by Kate S. Zalzal Wednesday, April 19, 2017
An enormous, stationary, bow-shaped feature has been detected in the cloud-tops of Venus' thick, sulfuric acid-rich atmosphere. The structure, stretching more than 10,000 kilometers, remains fixed over Venus' surface despite atmospheric winds that whip around the planet at 100 meters per second.
Japanese scientists studying the feature, which was observed in infrared and ultraviolet images obtained in 2015 by the Japanese orbiter Akatsuki, reported in Nature Geoscience that the feature is likely a gravity wave, generated in the lower atmosphere as winds passed over mountains.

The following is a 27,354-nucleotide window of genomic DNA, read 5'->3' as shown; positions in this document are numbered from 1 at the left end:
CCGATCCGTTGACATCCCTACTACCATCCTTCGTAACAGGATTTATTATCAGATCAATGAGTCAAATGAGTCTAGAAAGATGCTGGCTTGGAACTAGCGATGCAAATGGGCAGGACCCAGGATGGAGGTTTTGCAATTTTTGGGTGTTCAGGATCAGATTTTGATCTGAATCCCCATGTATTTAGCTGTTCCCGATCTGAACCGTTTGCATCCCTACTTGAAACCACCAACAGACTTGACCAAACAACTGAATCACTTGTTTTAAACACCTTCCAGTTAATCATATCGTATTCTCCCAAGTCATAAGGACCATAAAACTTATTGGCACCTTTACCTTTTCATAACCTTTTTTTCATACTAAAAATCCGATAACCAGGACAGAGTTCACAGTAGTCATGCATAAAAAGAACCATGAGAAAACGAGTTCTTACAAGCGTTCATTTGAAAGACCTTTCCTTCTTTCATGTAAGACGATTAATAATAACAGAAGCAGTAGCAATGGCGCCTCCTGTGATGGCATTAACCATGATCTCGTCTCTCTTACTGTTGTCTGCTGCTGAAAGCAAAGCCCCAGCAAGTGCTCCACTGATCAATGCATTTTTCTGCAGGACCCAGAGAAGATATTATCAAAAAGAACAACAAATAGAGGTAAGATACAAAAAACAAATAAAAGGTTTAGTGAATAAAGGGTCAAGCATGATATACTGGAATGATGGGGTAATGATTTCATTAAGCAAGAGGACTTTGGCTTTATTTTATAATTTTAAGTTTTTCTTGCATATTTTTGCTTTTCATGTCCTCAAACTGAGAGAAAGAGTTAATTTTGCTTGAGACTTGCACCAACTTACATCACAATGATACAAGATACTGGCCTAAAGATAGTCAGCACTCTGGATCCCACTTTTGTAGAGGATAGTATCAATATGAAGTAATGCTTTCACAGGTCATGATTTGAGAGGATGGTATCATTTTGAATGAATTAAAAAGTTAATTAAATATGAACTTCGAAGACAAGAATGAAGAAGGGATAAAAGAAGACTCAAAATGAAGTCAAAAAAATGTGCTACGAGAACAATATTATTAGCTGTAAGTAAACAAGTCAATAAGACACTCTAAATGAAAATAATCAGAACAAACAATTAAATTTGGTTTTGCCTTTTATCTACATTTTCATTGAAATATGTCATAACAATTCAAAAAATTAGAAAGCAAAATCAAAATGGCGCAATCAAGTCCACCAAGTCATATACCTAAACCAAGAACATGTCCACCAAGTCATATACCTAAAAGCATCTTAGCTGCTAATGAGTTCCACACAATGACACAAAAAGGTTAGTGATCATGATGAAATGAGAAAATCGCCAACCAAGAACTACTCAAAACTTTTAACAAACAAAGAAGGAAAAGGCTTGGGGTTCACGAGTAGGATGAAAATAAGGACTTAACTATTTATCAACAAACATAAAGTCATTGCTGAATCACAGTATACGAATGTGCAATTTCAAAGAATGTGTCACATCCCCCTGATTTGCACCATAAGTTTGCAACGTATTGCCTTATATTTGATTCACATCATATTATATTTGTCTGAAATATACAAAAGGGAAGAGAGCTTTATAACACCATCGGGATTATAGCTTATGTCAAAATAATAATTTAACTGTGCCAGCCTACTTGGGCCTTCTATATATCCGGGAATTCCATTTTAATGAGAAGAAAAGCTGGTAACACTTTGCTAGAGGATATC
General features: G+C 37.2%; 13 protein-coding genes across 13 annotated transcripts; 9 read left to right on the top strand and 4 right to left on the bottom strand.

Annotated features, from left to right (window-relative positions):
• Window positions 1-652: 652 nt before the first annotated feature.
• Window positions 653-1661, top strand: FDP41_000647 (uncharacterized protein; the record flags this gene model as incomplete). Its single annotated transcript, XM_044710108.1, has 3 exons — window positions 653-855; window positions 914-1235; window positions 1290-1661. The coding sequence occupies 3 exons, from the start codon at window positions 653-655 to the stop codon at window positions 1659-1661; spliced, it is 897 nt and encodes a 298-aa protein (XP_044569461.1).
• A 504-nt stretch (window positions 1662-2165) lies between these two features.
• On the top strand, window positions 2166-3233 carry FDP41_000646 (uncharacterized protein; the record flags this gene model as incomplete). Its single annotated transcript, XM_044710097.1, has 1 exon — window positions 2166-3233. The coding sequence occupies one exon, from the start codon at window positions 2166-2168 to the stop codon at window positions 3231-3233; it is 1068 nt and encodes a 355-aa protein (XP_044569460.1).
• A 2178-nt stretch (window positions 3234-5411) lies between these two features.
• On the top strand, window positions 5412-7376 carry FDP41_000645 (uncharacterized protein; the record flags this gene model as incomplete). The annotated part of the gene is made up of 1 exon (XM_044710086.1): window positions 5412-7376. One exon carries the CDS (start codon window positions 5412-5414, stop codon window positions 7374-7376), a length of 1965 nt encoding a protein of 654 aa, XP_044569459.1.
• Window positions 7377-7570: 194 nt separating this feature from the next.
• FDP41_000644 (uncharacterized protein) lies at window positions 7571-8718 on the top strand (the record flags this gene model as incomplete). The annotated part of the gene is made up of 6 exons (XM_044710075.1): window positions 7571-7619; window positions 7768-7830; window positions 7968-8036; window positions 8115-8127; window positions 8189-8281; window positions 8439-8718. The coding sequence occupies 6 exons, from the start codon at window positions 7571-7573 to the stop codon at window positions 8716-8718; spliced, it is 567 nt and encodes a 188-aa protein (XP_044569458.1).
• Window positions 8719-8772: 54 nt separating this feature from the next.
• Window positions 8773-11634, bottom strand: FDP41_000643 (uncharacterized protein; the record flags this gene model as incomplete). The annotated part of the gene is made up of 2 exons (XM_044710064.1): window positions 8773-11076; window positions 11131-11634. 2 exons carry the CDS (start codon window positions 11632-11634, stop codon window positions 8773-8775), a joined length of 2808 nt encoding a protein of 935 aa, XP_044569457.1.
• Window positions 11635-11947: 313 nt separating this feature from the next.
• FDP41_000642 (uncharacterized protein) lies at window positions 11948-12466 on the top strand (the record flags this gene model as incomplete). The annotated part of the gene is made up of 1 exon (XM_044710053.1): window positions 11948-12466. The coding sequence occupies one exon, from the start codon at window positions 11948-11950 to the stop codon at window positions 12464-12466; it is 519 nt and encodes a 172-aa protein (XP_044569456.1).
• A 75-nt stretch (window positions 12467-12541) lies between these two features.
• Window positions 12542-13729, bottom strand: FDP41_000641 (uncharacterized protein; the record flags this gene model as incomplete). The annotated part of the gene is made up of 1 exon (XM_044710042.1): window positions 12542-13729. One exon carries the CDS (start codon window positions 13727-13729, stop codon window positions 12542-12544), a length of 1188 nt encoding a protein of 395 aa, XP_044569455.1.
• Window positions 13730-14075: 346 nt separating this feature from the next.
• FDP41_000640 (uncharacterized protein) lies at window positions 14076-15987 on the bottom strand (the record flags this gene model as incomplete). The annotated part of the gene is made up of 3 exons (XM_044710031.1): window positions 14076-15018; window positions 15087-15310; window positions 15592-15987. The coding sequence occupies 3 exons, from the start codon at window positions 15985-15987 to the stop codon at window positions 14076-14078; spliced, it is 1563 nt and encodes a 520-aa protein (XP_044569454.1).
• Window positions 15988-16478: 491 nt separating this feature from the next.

The study provides the “first direct evidence of dynamical coupling between the lower atmosphere and the middle or high atmosphere of Venus,” says co-author Makoto Taguchi, an astronomer at Rikkyo University in Tokyo. This large wave is one of many bow-shaped structures observed on Venus recently, he says. “The thermal structure at the cloud-tops may provide a way to infer the wind condition in the lower atmosphere … which we cannot see with conventional wavelengths.” This may help scientists better understand the super-rotation of Venus' atmosphere.
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